WASHINGTON –Rep. Chaka Fattah will not attend Tuesday's speech from Israeli Prime Minister Benjamin Netanyahu to Congress, the Philadelphia Democrat said Monday.
"I would never participate in any activity to disparage the President of the United States, therefore I will not be present tomorrow," Fattah said in a statement. "I will be in Israel a week from tomorrow, to continue my leadership in strengthening the United States and Israel's cooperation and partnership in science and technology."
Fattah is the only official from the Philadelphia region to so far say he will not attend the speech, which has turned divisive. More than two dozen Democrats have said they will not attend, according to the New York Times.
Many Democrats see the event as a political jab at President Obama, since Netanyahu is coming at the behest of House Speaker John Boehner (R., Ohio), without a clearance from the White House – a breach of longstanding protocol when it comes to foreign leaders.
To these Democrats, the circumstances of the speech have forced them to decide between backing their president and backing Israel – which usually enjoys overwhelming bipartisan support in Congress.
"I am deeply troubled by the politicization of America's vital relationship with Israel, and the disregard for longstanding diplomatic protocol displayed by House Republican leadership. This is an affront to our president, to members of Congress, and a betrayal of the long-held American principle that when it comes to national security, politics ends at the water's edge," Sen. Cory Booker (D., N.J.) said in a statement.
But he will still attend.
"When America's and Israel's security is on the line, and we're dealing with a situation as dire and complex as Iranian nuclear negotiations, I will listen to all sides, and will not miss an opportunity to hear from the prime minister of one of America's closest and most important allies," Booker said.
The speech comes as the United States and several international partners negotiate with Iran over a deal aimed at preventing Tehran from building a nuclear weapon. Netanyahu fears that the negotiations will fail to stop a nuclear Iran.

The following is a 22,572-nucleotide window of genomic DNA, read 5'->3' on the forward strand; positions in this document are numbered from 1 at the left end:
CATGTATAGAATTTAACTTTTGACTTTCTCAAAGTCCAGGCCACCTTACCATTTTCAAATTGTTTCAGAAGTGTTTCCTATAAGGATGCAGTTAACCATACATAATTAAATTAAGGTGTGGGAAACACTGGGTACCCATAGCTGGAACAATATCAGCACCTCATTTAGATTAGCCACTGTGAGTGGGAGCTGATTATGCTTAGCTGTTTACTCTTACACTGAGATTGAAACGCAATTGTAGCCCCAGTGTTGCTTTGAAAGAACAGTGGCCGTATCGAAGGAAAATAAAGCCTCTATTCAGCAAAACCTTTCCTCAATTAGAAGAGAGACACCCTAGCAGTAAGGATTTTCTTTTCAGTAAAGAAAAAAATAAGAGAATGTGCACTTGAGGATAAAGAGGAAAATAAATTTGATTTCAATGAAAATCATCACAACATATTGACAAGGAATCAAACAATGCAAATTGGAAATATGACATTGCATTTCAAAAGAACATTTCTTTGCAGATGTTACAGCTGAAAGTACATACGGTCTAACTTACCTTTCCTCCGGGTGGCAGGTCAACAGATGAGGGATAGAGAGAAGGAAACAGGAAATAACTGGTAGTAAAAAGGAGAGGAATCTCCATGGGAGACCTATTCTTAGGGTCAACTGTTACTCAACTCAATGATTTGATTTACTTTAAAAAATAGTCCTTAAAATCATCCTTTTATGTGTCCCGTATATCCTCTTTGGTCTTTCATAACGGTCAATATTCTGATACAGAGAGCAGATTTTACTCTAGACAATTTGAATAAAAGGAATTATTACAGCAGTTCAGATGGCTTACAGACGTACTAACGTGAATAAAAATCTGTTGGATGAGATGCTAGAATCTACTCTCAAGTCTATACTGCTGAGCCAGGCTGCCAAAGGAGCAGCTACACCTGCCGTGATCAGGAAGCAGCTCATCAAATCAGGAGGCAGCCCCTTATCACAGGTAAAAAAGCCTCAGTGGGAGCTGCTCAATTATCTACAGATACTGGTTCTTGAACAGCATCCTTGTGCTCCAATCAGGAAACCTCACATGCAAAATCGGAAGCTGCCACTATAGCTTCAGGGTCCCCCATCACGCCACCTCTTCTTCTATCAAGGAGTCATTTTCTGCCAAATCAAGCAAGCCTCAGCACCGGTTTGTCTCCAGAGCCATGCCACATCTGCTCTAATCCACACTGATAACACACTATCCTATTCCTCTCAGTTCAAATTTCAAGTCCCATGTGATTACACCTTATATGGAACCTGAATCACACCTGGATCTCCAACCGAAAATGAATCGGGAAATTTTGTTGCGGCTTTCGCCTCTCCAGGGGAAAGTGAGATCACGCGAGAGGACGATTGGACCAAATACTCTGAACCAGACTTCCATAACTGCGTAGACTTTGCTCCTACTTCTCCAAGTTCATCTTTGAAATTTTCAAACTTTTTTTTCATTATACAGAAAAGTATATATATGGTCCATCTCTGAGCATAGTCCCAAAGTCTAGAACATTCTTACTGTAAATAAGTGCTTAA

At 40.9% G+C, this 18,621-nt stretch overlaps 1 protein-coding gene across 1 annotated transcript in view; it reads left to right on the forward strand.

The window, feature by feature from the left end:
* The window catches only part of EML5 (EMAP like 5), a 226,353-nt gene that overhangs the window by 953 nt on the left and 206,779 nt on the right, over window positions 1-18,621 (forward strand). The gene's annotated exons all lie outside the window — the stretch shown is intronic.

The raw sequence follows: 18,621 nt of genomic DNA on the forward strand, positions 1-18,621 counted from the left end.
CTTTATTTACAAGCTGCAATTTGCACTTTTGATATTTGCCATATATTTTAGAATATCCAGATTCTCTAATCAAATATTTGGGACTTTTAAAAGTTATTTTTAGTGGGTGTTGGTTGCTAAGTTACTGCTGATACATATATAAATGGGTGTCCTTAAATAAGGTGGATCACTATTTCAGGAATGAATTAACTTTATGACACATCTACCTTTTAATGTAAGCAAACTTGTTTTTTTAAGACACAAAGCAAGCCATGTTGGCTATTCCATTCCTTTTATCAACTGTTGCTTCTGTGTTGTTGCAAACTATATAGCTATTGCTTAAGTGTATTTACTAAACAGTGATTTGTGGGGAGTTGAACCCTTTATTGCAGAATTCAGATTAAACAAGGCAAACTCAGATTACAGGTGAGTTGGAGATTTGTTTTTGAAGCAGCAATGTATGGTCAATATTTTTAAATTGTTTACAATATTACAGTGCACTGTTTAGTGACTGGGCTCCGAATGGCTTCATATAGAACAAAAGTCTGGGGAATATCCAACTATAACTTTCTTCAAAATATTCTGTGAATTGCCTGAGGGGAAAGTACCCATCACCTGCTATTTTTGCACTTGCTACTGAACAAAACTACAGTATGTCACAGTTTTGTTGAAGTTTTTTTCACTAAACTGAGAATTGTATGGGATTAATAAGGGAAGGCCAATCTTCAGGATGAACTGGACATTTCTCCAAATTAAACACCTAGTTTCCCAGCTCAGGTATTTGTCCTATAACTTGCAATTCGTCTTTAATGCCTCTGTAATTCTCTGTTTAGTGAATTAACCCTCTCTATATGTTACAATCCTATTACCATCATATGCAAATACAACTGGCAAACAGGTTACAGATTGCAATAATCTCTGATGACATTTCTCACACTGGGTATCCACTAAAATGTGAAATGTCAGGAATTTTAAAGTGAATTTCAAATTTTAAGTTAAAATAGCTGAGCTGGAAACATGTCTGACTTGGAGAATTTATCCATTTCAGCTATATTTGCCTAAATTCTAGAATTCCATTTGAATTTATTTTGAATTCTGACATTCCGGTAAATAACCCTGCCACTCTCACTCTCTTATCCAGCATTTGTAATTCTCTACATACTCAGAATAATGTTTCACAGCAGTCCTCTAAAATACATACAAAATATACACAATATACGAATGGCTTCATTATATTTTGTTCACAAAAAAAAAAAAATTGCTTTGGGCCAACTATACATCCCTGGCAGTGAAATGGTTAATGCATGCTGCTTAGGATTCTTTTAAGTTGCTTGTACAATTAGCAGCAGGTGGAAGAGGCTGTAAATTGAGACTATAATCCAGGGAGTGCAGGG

In a speech Monday to the American Israel Public Affairs Committee, Netanyahu said his address to Congress "is not intended to show any disrespect to President Obama or the esteemed office that he holds. I have great respect for both." But he argues that he has to speak out because a deal could "threaten the survival of Israel."
Other Democrats have made less of the concerns over protocol.
Sen. Bob Casey (D., Pa.) said in a release that "the bond between our two countries has been and always will be unbreakable. Israel's security and that of the United States are inextricably linked." He said he will attend.
Sen. Bob Menendez (D., N.J.), the top Democrat on the Senate foreign relations committee, will attend the speech. He is scheduled to speak to AIPAC's conference Monday night.
Rep. Brendan Boyle (D., Pa.) and Ryan Costello (R., Pa.), both freshmen new to foreign affairs questions, wrote a joint op-ed set to run in the Inquirer Tuesday that explains their reasons for attending the speech.
"Shortly after today, the media firestorm over the speech will fade," the two wrote. "But the consequences of what we do about a nuclear Iran will last far longer."
Republicans have cheered Netanyahu's visit and speech to Congress.
"Israel is one of America's greatest allies in the world, and it is on the front lines of the battle against terrorism and radical Islam," Sen. Pat Toomey (R., Pa.) said in a news release. "I eagerly look forward to hearing Prime Minister Netanyahu's speech before Congress tomorrow. We should pay close attention to the perspective of the only true democracy in the Middle East."